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Saturday, March 19

19th Mar - Weekly Support

Here are the links to the weekly roundups, reviews and also previews of the beginning week. Last week’s post is here.

Previously on MoreLiver’s:

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Weekly ScoreboardBetween The Hedges

Tyler’s Weekly Market WrapZH
Fed Sparks "QE Trade" As Stocks, Bonds, Gold Soar

Succinct summation of week’s eventsThe Big Picture

US Schedule for WeekBill McBride

Economic CalendarBerenberg

5 Things to Watch on the Economic Calendar WSJ

EU Week AheadWSJ

Week AheadBB

U.S. Housing, Apple, Presidential Race
Wall St Week AheadReuters
Eyes on the dollar with stocks out of the hole

Weighing the Week AheadDash of Insight

EcoWeekBNP Paribas
Global: First, do no harm Last week the ECB shifted its objectives. This week the Fed changed its monetary policy horizon. Policy coordination in all but name. China: Priority on stabilising growth The government presented its policy goals for 2016 and the priorities of the 13th Five-Year Plan during the annual National People's Congress. The economic slowdown deepened in the first months of the year, and the main short-term priority is to stabilise growth thanks to new stimulus measures. US: Safety first The Fed decided to leave rates unchanged, but it actually eased its policy. Economic data are pretty well oriented, but risks from abroad are mounting. In the vicinity of the ZLB, the Fed chose not to take the chance. Spain: Deadlocked Spanish political parties are still struggling to form a new government nearly three months after the general elections. New elections will be held in late June if Congress fails to elect a new President of the Government by May 2nd.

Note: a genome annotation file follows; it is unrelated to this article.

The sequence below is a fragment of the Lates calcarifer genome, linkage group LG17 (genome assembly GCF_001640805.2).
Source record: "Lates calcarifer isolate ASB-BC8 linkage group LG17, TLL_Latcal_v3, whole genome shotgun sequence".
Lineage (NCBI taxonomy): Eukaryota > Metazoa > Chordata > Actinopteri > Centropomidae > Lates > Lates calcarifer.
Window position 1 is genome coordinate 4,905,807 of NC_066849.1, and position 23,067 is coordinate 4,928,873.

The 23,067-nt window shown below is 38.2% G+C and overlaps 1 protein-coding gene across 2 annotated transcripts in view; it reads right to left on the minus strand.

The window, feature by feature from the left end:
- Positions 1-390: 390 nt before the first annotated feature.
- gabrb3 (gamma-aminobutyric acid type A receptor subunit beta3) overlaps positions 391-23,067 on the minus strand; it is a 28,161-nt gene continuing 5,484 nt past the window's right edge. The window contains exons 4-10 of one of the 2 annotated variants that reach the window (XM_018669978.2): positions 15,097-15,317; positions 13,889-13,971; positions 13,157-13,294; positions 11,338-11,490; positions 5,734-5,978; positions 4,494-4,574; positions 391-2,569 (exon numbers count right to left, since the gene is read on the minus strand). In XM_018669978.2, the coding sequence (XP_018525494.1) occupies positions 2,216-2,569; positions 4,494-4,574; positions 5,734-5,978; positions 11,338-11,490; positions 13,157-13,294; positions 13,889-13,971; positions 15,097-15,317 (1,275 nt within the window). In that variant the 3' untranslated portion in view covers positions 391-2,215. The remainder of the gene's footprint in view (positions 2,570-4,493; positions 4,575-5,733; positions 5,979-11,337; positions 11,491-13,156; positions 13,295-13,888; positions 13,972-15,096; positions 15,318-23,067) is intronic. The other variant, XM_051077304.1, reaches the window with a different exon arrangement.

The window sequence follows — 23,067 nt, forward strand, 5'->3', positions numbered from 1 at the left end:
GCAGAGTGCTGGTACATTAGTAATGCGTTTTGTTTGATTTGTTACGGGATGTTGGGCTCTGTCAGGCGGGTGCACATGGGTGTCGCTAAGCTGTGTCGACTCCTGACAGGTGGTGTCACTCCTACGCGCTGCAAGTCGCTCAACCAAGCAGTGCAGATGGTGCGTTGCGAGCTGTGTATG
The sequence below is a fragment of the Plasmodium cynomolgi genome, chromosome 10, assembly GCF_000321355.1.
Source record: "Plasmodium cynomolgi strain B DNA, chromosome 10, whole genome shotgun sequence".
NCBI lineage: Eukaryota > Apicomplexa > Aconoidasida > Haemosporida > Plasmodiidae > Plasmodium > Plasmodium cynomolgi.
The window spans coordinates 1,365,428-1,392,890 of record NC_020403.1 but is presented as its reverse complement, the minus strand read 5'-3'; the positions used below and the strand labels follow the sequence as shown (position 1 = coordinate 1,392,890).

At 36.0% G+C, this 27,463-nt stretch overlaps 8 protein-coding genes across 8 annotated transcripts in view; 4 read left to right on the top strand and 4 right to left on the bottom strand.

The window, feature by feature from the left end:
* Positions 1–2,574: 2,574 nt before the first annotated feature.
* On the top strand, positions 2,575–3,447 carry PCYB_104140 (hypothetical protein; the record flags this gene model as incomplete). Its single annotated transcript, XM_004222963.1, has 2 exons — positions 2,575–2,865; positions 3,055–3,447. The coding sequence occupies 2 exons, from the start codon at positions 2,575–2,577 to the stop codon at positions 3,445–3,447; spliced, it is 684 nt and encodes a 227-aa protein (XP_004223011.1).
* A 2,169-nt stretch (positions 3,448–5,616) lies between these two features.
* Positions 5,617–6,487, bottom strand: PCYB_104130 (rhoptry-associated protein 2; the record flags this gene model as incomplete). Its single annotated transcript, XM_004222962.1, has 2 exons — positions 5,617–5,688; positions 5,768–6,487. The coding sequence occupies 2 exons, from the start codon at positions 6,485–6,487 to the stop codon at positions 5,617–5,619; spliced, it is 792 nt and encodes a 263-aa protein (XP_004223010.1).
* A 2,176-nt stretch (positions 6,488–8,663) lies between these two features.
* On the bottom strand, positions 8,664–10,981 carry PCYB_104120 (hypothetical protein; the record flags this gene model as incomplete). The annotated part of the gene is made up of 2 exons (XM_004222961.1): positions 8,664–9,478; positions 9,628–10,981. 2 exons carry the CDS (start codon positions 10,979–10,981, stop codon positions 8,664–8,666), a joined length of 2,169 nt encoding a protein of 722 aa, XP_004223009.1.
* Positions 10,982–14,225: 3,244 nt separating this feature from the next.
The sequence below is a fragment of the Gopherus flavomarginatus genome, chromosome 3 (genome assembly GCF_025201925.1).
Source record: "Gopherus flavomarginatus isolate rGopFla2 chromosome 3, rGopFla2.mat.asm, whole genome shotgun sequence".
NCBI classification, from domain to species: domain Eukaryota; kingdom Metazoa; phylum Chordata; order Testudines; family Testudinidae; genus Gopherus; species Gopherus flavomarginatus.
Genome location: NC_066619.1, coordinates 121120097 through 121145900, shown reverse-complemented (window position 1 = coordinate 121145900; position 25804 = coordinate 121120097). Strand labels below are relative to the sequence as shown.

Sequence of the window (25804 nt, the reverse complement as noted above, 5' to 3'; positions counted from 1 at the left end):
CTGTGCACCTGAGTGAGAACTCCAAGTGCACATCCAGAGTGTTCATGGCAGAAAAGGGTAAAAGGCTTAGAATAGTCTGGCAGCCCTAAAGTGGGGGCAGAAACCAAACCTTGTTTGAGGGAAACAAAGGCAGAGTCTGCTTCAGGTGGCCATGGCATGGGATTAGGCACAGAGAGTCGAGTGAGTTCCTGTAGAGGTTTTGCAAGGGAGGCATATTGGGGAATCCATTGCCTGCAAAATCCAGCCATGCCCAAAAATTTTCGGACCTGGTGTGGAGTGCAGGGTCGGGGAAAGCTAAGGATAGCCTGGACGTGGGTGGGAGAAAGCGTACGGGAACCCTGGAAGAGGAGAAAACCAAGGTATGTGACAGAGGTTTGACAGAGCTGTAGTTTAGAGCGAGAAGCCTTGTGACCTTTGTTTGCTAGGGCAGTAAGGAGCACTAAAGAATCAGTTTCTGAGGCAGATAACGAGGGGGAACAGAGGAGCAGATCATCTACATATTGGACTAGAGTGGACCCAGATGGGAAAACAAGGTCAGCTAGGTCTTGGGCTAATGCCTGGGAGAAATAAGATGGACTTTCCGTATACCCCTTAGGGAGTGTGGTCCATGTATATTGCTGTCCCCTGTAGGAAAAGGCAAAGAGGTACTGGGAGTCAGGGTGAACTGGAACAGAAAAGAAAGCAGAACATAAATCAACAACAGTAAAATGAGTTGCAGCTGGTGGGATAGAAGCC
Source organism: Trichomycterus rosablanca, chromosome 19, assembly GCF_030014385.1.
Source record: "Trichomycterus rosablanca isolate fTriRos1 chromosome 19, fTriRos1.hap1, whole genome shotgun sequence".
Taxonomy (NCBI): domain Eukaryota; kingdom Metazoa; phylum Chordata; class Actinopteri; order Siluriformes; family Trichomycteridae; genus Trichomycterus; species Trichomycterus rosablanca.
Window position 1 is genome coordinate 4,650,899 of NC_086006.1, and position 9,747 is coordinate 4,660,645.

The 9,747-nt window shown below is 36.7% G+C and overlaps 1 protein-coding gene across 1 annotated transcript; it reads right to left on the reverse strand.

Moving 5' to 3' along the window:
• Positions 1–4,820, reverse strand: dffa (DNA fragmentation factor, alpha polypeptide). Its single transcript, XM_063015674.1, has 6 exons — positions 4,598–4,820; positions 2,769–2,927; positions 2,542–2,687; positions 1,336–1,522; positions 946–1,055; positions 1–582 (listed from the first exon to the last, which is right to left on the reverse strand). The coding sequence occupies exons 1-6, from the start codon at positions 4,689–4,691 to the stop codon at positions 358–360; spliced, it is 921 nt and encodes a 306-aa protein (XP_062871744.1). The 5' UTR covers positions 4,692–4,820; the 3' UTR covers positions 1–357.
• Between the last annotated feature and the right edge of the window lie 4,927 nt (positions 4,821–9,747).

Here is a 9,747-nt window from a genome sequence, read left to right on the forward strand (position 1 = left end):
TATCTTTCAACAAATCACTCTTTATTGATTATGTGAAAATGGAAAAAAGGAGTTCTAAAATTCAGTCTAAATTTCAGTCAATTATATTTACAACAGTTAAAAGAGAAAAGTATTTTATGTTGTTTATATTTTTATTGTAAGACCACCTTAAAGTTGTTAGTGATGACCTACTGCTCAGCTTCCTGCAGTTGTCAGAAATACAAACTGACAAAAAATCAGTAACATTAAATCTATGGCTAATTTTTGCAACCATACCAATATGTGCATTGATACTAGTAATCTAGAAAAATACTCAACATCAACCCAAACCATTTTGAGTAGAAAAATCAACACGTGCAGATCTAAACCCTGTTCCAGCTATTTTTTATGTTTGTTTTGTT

Global Week Ahead Scotiabank

Weekly Market OutlookMoody’s

Week Ahead: Fed back in the spotlight Nordea

Macro Weekly: The Fed and the dollarzoneABN AMRO
The Fed kept interest rates on hold this week and revised down its view on the pace of interest rate hikes going forward. Wage growth has been subdued and demand has been lacklustre, but crucially the Fed is worried about global developments. The Fed is the nearest thing we have to a global central bank and many vulnerable economies around the world are part of the ‘dollarzone’. We continue to think the Fed rate hike cycle is on pause; meanwhile we have adjusted our scenario for the ECB and EUR/USD.

Weekly Focus: Central banks to provide life support Danske Bank
Global central banks have been dovish across the board lately and have provided life
support to financial markets * Risk markets are getting support from a turn in regional US business surveys pointing to a lower probability of US recession * The risk of a systemic crisis has eased, as the ECB has included corporate bonds in the purchase programme and a dovish Fed is giving support to commodities and emerging markets * The hunt for yield is set to flatten the euro yield curve * Central banks have ended the currency war as policy divergence is becoming less.

Strategy Danske Bank
Major central banks have sent a common message of keeping policy rates ‘lower for longer’ * The coordinated move has supported global risk sentiment amid a still fragile global recovery * The ECB and Fed’s moves will support risky assets by the ‘hunt for yield’ * Currencies disobey their central bank masters – we still look for a higher EUR/USD longer term.

Week AheadHandelsbanken
Eurozone PMI to stop declining * Sweden higher sentiment expected in March surveys

FX Weekly: The dots hit the dollarABN AMRO
Downward adjustment in Fed’s dot plot weighed on the dollar… and we have adjusted our EUR/USD forecast upwards. USD/JPY: Downside risk towards 110. Norges Bank cut rates as widely expected. EM FX recover after the Fed.

Speculative PositioningMarc Chandler

Speculators Pile into Sterling and Take Profits on Long Aussie Positions

FX OutlookMarc Chandler

The Greenback Remains Technically Vulnerable

FX 4 Next Week TF
The most recent FOMC meeting may have given USD longs a start but the consequent rise in GBPUSD could be growing overextended.

Weekly Market SummaryThe Fat Pitch
Equities rose for a fifth week in a row. In many important ways, the current uptrend does not fit the profile of a bear market rally. That means that further gains lie ahead and a return to the February low is unlikely. On a shorter timeframe, there are several compelling reasons to expect a retracement of recent gains in the days ahead.